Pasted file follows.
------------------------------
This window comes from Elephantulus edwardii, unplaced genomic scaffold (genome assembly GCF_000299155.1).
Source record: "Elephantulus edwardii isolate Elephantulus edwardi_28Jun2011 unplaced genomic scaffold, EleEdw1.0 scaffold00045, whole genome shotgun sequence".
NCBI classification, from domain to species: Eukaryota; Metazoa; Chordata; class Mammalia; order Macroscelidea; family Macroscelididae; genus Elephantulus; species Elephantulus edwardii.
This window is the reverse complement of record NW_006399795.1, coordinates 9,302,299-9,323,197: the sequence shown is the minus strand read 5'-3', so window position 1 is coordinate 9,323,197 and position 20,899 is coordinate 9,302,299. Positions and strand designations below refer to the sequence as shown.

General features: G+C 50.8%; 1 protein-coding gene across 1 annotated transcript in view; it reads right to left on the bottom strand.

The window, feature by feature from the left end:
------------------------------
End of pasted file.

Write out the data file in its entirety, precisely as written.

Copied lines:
This window comes from Elephantulus edwardii, unplaced genomic scaffold (genome assembly GCF_000299155.1).
Source record: "Elephantulus edwardii isolate Elephantulus edwardi_28Jun2011 unplaced genomic scaffold, EleEdw1.0 scaffold00045, whole genome shotgun sequence".
NCBI classification, from domain to species: Eukaryota; Metazoa; Chordata; class Mammalia; order Macroscelidea; family Macroscelididae; genus Elephantulus; species Elephantulus edwardii.
This window is the reverse complement of record NW_006399795.1, coordinates 9,302,299-9,323,197: the sequence shown is the minus strand read 5'-3', so window position 1 is coordinate 9,323,197 and position 20,899 is coordinate 9,302,299. Positions and strand designations below refer to the sequence as shown.

General features: G+C 50.8%; 1 protein-coding gene across 1 annotated transcript in view; it reads right to left on the bottom strand.

The window, feature by feature from the left end: